This prompted Thorin to write a tweet and provoked a sarcastic reply by the best “foreign”1 player, Snute:
The truth? Koreans are clearly better than foreigners. A simple look at Aligulac, an ELO-like rating system, reveals as much. There are only eight non-Korean players in the top fifty and they are most likely overrated, too.
The lack of “foreign” or “hometown champions” (there have been many hopes, but none managed to convert hope into reality2) has fastened Starcraft II’s decline in recent months (or years). There have been other factors and everybody has their pet theory as to why (mostly without assessing the counterfactual), but it’s fairly obvious that it’s not helping Starcraft at the moment.3 The number one esports of the past is barely holding on to its fifth spot, after LoL, CS:GO, DotA 2 and even Hearthstone4.
The situation is somewhat similar to table tennis. China is far ahead and nearly unbeatable, but instead of facing a maximum of two Chinese players like at the Olympics, a foreign Starcraft II player has to face 15, 30 or more depending on the tournament format. It is already unlikely that a foreign table tennis player wins against one Chinese player, but imagine facing one in every single round!
Why is the discrepancy so high?
Again, it’s simple: the training conditions or what people in esports call “infrastructure”. Koreans are able to train on a ladder5 that is far more competitive and cut-throat than the European or American ladder. They also live in team houses with other players, where they can fine-tune strategies or design new ones with the help of personal trainers. Other staff members try their best to take care of anything else, so the players are be able to focus on one thing only: winning.
Is this something Blizzard can change? Is it something Blizzard should change?
Yes and maybe. To improve the situations for foreigners, incentives must be created or enhanced that a) broaden the player base to attract a steady influx of talent and b) retain talent and/or positively influence their decision to go pro. Both aspects seem to be the dominating factor, which (finally? too late?) drove Blizzard to adapt a hard region-lock for their regional leagues. At the same time investment by teams should be subsidized to create similar training conditions that exist in Korea.
Would this be enough? Maybe, maybe not. There are several other possibilities why foreigners are simply not up to snuff.
1) Foreigners are lazier and undisciplined. A counterargument would be that Europeans (and some Americans) have shown their potential, discipline and rigor to play Koreans on equal grounds on numerous occasions. Alas, it’s usually limited to a map or two. Better training conditions would certainly bring some more stability and maybe create a positive feedback loop.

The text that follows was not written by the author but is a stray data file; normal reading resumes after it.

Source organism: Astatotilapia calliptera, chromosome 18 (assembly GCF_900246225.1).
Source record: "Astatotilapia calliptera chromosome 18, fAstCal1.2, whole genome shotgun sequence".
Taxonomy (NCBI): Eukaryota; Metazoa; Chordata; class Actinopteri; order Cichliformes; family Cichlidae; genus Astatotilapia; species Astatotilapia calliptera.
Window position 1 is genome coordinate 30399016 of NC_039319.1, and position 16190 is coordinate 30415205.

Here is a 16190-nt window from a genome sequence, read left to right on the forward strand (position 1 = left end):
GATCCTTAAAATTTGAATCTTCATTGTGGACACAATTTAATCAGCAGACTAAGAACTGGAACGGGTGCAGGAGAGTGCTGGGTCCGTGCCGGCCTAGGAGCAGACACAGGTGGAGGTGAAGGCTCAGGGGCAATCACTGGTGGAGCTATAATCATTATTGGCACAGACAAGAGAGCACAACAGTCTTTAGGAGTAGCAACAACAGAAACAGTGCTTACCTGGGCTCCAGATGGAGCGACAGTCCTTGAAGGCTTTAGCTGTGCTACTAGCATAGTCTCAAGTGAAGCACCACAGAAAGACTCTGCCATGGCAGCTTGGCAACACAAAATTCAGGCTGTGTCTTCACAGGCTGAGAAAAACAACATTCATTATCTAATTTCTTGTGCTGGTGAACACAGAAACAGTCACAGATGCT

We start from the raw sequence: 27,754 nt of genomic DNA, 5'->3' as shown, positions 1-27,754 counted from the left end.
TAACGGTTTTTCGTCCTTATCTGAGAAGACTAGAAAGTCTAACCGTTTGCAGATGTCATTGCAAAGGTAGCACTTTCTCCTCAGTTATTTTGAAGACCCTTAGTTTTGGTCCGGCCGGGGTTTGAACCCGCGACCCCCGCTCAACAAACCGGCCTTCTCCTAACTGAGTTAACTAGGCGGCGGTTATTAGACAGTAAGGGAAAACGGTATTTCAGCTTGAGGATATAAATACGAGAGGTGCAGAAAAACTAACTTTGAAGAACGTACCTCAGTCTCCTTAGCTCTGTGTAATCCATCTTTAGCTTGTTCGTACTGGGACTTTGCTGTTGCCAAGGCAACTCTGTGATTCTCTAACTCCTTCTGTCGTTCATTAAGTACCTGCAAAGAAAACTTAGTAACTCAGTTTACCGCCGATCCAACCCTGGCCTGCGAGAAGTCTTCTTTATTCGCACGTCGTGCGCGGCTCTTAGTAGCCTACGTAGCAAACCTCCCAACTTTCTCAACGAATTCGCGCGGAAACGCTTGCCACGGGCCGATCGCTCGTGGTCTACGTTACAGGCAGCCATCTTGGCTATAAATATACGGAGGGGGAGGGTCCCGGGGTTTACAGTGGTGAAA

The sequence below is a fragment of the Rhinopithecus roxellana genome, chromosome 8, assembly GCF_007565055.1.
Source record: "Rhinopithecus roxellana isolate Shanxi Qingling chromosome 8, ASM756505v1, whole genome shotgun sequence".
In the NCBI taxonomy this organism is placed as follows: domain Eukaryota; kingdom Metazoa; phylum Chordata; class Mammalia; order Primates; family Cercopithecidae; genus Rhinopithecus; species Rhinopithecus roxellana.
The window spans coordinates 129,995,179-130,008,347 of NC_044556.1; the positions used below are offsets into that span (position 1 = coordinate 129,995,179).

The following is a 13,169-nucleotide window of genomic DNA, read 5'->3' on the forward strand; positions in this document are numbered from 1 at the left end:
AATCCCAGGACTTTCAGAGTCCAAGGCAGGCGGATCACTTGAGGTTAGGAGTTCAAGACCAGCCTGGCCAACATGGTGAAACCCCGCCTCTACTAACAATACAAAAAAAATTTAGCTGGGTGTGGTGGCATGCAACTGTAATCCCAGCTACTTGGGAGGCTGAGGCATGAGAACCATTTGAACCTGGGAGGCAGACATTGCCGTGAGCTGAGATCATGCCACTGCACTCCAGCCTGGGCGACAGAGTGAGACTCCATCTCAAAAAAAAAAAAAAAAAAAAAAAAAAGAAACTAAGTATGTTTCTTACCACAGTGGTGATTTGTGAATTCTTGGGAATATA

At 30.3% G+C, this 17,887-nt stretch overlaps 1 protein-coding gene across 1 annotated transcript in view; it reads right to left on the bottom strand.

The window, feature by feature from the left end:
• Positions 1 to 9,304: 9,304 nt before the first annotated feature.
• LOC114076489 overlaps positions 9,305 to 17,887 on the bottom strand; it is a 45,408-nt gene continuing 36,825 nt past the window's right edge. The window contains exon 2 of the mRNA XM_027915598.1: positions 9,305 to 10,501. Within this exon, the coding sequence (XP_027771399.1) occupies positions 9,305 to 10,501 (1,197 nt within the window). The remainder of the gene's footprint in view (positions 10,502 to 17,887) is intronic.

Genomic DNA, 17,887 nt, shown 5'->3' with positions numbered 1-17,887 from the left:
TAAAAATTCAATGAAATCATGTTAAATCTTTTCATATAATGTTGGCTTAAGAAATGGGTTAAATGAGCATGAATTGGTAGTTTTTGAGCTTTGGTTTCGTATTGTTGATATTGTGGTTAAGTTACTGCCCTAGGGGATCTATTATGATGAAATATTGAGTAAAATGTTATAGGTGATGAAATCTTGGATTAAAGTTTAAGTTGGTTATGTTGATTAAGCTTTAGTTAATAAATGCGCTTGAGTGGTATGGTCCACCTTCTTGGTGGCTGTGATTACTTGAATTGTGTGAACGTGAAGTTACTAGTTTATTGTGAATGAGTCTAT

2) Esports in Europe and North America still mainly attracts individuals, who are less talented than the Koreans. Europeans/Americans who would be best suited still choose other career paths, as these provide intrinsically motivated and highly disciplined individuals with more variety, freedom, money or satisfaction. The opportunity costs might still be too high.
3) No incentive to become world class. Winning local, regional and/or online tournaments provides foreign pro-gamers with enough money and sustainability, while at the same time doesn’t require too much effort. It’s somewhat similar to argument (1). Parallel to playing Starcraft II one can study and this allows one to have better options after a “pro-gaming” career. Blizzard’s hard region-lock would then be no incentive to make Europeans more competitive on an international level, but instead have the opposite effect. A good example for this is the German Warcraft III EPS. Svenska E-sportcupen might be an example against it.
4) Korean infrastructure is just too good. Nearly no foreigner wants to live under these strict conditions and it is hard to blame them. It is, however, undeniable, that they aren’t more successful with their “alternative” training schedules (so far at least). At the same time foreign team houses have always somewhat disappointed and nowadays nobody is willing to invest into new ones. European and American League of Legends teams seem much more serious about it and I’ll keep a close eye on their development and success or failure.
With the release of “Legacy of the Void” this year, there is a good chance we will see an influx of new players and teams being more willing to make an investment into Starcraft II. Foreign players will be more motivated and the ladder will be more competitive. Nonetheless, it is unlikely to change much in the long-run, if Blizzard can’t sustain the numbers and the underlying problems aren’t addressed properly.
Be that as it may, Starcraft II has never produced more high-quality games than now. The frequency has not gone down and is still superior to all other esport games (for various reasons). As a fan the current situation is great, but as a foreign player things do not look well.
1. A “foreign” player (or foreigner) is defined as any nationality BUT Korean. Sometimes exceptions are made to Chinese, but it’s rather rare.↩
2. To “pull a foreigner”: ~ means to get ahead at first, but then lose in astonishing fashion. Basically, imagine if Germany had lost 4:5 to Sweden in its qualification game. It happens frequently in Starcraft II.↩
3. A Starcraft II talkshow has recently discussed the topic: click here.↩
4. “Dead game”: a meme sparked by the lack of viewers compared to other esports titles. It creates a downward spiral (The “Dead Game” Effect)that reinforces itself and has been hard to ignore.↩
5. The ladder is an automatic matchmaking system, where players face other players of equal strengths while other factors (map or race) are nrandomised.↩